comedy
Arts and Entertainment
tvThe judges were wowed by the actress' individual cooking style
Arts and Entertainment
Nicholas says that he still feels lucky to be able to do what he loves, but that there is much about being in a band he hates
musicThere is much about being in a band that he hates, but his debut album is suffused with regret
Arts and Entertainment
The singer, who herself is openly bisexual, praised the 19-year-old sportsman before launching into a tirade about the upcoming Winter Olympics

books
Arts and Entertainment
music
Arts and Entertainment
Jon Cryer and Ashton Kutcher in the eleventh season of Two and a Half Men

tv
Arts and Entertainment
Ben Whishaw is replacing Colin Firth as the voice of Paddington Bear

film
Independent
Travel Shop
the manor
Up to 70% off luxury travel
on city breaks Find out more
santorini
Up to 70% off luxury travel
on chic beach resorts Find out more
sardina foodie
Up to 70% off luxury travel
on country retreats Find out more
Latest stories from i100
Have you tried new the Independent Digital Edition apps?

ES Rentals

    Independent Dating
    and  

    By clicking 'Search' you
    are agreeing to our
    Terms of Use.

    Noel Fielding's 'Luxury Comedy': A land of the outright bizarre

    Noel Fielding's 'Luxury Comedy'

    A land of the outright bizarre
    What are the worst 'Word Crimes'?

    What are the worst 'Word Crimes'?

    ‘Weird Al’ Yankovic's latest video is an ode to good grammar. But what do The Independent’s experts think he’s missed out?
    Can Secret Cinema sell 80,000 'Back to the Future' tickets?

    The worst kept secret in cinema

    A cult movie event aims to immerse audiences of 80,000 in ‘Back to the Future’. But has it lost its magic?
    Facebook: The new hatched, matched and dispatched

    The new hatched, matched and dispatched

    Family events used to be marked in the personal columns. But now Facebook has usurped the ‘Births, Deaths and Marriages’ announcements
    Why do we have blood types?

    Are you my type?

    All of us have one but probably never wondered why. Yet even now, a century after blood types were discovered, it’s a matter of debate what they’re for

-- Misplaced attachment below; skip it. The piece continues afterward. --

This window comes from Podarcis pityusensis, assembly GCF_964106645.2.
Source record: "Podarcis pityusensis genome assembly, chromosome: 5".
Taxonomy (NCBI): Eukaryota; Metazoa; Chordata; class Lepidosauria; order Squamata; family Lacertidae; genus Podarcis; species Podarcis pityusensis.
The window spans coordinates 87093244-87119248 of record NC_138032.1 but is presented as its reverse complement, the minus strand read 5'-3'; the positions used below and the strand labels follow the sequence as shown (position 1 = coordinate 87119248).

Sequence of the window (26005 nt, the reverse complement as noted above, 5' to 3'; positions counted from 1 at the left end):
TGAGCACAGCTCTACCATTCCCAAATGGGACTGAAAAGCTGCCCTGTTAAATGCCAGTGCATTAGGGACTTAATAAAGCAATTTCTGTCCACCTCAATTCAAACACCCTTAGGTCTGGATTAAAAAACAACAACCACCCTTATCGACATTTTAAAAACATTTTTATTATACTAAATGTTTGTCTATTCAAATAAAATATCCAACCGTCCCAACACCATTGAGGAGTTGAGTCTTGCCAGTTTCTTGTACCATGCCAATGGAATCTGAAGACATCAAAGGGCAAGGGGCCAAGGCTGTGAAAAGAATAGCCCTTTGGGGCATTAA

Honesty box hotels: You decide how much you pay

    Honesty box hotels

    Five hotels in Paris now allow guests to pay only what they think their stay was worth. It seems fraught with financial risk, but the honesty policy has its benefit
    Commonwealth Games 2014: Why weight of pressure rests easy on Michael Jamieson’s shoulders

    Michael Jamieson: Why weight of pressure rests easy on his shoulders

    The Scottish swimmer is ready for ‘the biggest race of my life’ at the Commonwealth Games
    Some are reformed drug addicts. Some are single mums. All are on benefits. But now these so-called 'scroungers’ are fighting back

    The 'scroungers’ fight back

    The welfare claimants battling to alter stereotypes
    Amazing video shows Nasa 'flame extinguishment experiment' in action

    Fireballs in space

    Amazing video shows Nasa's 'flame extinguishment experiment' in action
    A Bible for billionaires

    A Bible for billionaires

    Find out why America's richest men are reading John Brookes
    Paranoid parenting is on the rise - and our children are suffering because of it

    Paranoid parenting is on the rise

    And our children are suffering because of it
    For sale: Island where the Magna Carta was sealed

    Magna Carta Island goes on sale

    Yours for a cool £4m
    Phone hacking scandal special report: The slide into crime at the 'News of the World'

    The hacker's tale: the slide into crime at the 'News of the World'

    Glenn Mulcaire was jailed for six months for intercepting phone messages. James Hanning tells his story in a new book. This is an extract
    We flinch, but there are degrees of paedophilia

    We flinch, but there are degrees of paedophilia

    Child abusers are not all the same, yet the idea of treating them differently in relation to the severity of their crimes has somehow become controversial
    The truth about conspiracy theories is that some require considering

    The truth about conspiracy theories is that some require considering

    For instance, did Isis kill the Israeli teenagers to trigger a war, asks Patrick Cockburn